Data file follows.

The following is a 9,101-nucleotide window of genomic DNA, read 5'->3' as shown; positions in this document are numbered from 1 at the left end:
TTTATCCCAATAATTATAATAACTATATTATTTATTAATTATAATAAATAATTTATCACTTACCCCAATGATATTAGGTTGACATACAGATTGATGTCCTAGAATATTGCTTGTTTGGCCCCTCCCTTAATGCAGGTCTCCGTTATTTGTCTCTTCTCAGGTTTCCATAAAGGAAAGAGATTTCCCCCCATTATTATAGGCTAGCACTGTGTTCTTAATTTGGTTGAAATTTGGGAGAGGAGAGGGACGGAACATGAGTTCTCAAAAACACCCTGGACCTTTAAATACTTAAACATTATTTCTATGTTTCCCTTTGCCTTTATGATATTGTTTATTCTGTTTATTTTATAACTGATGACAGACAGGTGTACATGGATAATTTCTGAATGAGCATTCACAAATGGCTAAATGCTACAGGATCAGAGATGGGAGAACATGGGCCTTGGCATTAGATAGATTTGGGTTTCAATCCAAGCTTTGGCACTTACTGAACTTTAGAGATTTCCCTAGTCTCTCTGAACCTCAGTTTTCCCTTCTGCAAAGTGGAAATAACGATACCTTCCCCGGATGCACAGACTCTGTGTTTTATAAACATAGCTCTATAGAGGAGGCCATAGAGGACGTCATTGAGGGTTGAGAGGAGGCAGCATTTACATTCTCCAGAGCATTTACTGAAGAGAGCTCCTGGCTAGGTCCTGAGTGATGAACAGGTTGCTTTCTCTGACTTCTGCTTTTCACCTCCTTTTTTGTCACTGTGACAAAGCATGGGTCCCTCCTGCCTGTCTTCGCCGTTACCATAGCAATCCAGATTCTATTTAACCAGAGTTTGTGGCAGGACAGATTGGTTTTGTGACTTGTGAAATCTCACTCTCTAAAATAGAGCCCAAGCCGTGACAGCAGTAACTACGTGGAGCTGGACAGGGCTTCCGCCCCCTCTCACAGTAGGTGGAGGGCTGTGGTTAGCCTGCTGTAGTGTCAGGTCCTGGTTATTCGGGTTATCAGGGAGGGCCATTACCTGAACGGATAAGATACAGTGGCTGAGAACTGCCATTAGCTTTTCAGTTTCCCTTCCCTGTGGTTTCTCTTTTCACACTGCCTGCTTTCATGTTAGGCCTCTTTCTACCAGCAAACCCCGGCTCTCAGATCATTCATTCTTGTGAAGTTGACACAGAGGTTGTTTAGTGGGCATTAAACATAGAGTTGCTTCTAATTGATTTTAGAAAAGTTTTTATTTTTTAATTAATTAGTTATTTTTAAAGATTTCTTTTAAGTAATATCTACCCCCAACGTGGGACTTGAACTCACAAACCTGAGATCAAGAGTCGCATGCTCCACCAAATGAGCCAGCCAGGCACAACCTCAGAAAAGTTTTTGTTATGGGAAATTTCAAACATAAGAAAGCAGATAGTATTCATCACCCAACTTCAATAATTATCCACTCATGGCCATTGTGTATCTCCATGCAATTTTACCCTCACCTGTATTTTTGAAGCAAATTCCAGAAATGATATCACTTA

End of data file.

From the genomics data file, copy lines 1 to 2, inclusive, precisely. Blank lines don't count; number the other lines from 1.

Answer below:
The following is a 9,101-nucleotide window of genomic DNA, read 5'->3' as shown; positions in this document are numbered from 1 at the left end:
TTTATCCCAATAATTATAATAACTATATTATTTATTAATTATAATAAATAATTTATCACTTACCCCAATGATATTAGGTTGACATACAGATTGATGTCCTAGAATATTGCTTGTTTGGCCCCTCCCTTAATGCAGGTCTCCGTTATTTGTCTCTTCTCAGGTTTCCATAAAGGAAAGAGATTTCCCCCCATTATTATAGGCTAGCACTGTGTTCTTAATTTGGTTGAAATTTGGGAGAGGAGAGGGACGGAACATGAGTTCTCAAAAACACCCTGGACCTTTAAATACTTAAACATTATTTCTATGTTTCCCTTTGCCTTTATGATATTGTTTATTCTGTTTATTTTATAACTGATGACAGACAGGTGTACATGGATAATTTCTGAATGAGCATTCACAAATGGCTAAATGCTACAGGATCAGAGATGGGAGAACATGGGCCTTGGCATTAGATAGATTTGGGTTTCAATCCAAGCTTTGGCACTTACTGAACTTTAGAGATTTCCCTAGTCTCTCTGAACCTCAGTTTTCCCTTCTGCAAAGTGGAAATAACGATACCTTCCCCGGATGCACAGACTCTGTGTTTTATAAACATAGCTCTATAGAGGAGGCCATAGAGGACGTCATTGAGGGTTGAGAGGAGGCAGCATTTACATTCTCCAGAGCATTTACTGAAGAGAGCTCCTGGCTAGGTCCTGAGTGATGAACAGGTTGCTTTCTCTGACTTCTGCTTTTCACCTCCTTTTTTGTCACTGTGACAAAGCATGGGTCCCTCCTGCCTGTCTTCGCCGTTACCATAGCAATCCAGATTCTATTTAACCAGAGTTTGTGGCAGGACAGATTGGTTTTGTGACTTGTGAAATCTCACTCTCTAAAATAGAGCCCAAGCCGTGACAGCAGTAACTACGTGGAGCTGGACAGGGCTTCCGCCCCCTCTCACAGTAGGTGGAGGGCTGTGGTTAGCCTGCTGTAGTGTCAGGTCCTGGTTATTCGGGTTATCAGGGAGGGCCATTACCTGAACGGATAAGATACAGTGGCTGAGAACTGCCATTAGCTTTTCAGTTTCCCTTCCCTGTGGTTTCTCTTTTCACACTGCCTGCTTTCATGTTAGGCCTCTTTCTACCAGCAAACCCCGGCTCTCAGATCATTCATTCTTGTGAAGTTGACACAGAGGTTGTTTAGTGGGCATTAAACATAGAGTTGCTTCTAATTGATTTTAGAAAAGTTTTTATTTTTTAATTAATTAGTTATTTTTAAAGATTTCTTTTAAGTAATATCTACCCCCAACGTGGGACTTGAACTCACAAACCTGAGATCAAGAGTCGCATGCTCCACCAAATGAGCCAGCCAGGCACAACCTCAGAAAAGTTTTTGTTATGGGAAATTTCAAACATAAGAAAGCAGATAGTATTCATCACCCAACTTCAATAATTATCCACTCATGGCCATTGTGTATCTCCATGCAATTTTACCCTCACCTGTATTTTTGAAGCAAATTCCAGAAATGATATCACTTA